Dennis Prager

Without this book, there would not have been Western civilization, or Western science, or Western human rights, or the abolitionist movement, or the United States of America, the freest, most prosperous, most opportunity-giving society ever formed.

For well over a generation, we have been living on "cut-flower ethics." We have removed ethics from the Bible-based soil that gave them life and think they can survive removed from that soil. Fools and those possessing an arrogance bordering on self-deification think we will long survive as a decent society without teaching the Bible and without consulting it for moral guidance and wisdom.

If not from the Bible, from where should people get their values and morals? The university? The New York Times editorial page? They have been wrong on virtually every great issue of good and evil in our generation. They mocked Ronald Reagan for calling the Soviet Union an "evil empire." More than any other group in the world, Western intellectuals supported Stalin, Mao and other Communist monsters. They are utterly morally confused concerning one of the most morally clear conflicts of our time -- the Israeli-Palestinian/Arab conflict. The universities and their media supporters have taught a generation of Americans the idiocy that men and women are basically the same. And they are the institutions that teach that America's founders were essentially moral reprobates -- sexist and racist rich white men.

When the current executive editor of the New York Times, Jill Abramson, was appointed to that position she announced that "In my house growing up, The Times substituted for religion." The quote spoke volumes about the substitution of elite media for religion and the Bible in shaping contemporary America.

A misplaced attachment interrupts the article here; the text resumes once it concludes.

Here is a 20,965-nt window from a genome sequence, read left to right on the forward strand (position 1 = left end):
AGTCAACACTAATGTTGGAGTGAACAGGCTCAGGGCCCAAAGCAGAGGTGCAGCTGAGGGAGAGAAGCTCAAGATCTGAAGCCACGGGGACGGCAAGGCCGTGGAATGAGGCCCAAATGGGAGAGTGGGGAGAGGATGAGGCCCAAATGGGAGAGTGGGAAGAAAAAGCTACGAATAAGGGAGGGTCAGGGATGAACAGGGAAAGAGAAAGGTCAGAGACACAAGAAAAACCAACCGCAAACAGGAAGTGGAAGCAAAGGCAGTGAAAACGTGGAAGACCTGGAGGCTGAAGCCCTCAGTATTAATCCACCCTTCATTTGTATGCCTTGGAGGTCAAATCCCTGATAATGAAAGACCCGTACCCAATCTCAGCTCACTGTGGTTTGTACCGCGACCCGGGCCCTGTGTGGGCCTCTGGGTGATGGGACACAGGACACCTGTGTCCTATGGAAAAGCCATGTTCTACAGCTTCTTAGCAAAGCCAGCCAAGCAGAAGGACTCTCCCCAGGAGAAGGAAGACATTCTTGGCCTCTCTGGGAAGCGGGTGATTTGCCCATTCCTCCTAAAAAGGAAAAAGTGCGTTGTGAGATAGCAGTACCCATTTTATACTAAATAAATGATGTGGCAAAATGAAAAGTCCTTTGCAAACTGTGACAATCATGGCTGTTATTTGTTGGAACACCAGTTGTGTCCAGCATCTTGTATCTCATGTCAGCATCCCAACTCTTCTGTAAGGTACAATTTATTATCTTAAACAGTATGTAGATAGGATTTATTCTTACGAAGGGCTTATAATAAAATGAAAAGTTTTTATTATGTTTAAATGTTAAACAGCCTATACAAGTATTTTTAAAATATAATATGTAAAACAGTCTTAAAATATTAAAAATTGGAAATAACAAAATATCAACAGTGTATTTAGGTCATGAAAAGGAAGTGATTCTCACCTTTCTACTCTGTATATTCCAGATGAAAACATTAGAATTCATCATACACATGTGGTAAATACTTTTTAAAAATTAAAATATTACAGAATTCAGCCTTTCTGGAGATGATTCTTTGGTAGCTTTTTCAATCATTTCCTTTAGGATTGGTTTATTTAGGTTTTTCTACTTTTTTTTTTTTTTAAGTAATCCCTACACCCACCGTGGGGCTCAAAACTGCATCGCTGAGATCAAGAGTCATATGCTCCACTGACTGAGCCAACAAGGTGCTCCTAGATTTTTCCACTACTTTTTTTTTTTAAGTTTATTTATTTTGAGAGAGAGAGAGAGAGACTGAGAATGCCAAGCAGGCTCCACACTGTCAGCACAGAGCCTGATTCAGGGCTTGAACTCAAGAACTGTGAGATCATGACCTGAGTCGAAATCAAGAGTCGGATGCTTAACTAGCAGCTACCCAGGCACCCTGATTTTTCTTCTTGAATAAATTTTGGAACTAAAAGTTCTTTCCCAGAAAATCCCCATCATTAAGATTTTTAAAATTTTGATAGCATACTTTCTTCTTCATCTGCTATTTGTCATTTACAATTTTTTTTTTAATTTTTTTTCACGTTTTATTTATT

The other modern substitute for the Bible is the heart. We live in the Age of Feelings, and an entire generation of Americans has been raised to consult their heart to determine right and wrong.

If you trust the human heart, you should be delighted with this development. But those of us raised with biblical wisdom do not trust the heart. So when we are told by almost every university, by almost every news source, by almost every entertainment medium that the heart demands what is probably the most radical social transformation since Western civilization began -- redefining marriage, society's most basic institution, in terms of gender -- it may be wiser to trust the biblical understanding of marriage rather than the heart's.

My heart, too, supports same-sex marriage. But relying on the heart alone is a terribly flawed guide to social policy. And it is the Bible that has produced all of the world's most compassionate societies.

This, then, is the great modern battle: the Bible and the heart vs. the heart alone.


Dennis Prager

Dennis Prager is a SRN radio show host, contributing columnist for Townhall.com and author of his newest book, Still the Best Hope: Why the World Needs American Values to Triumph.
 
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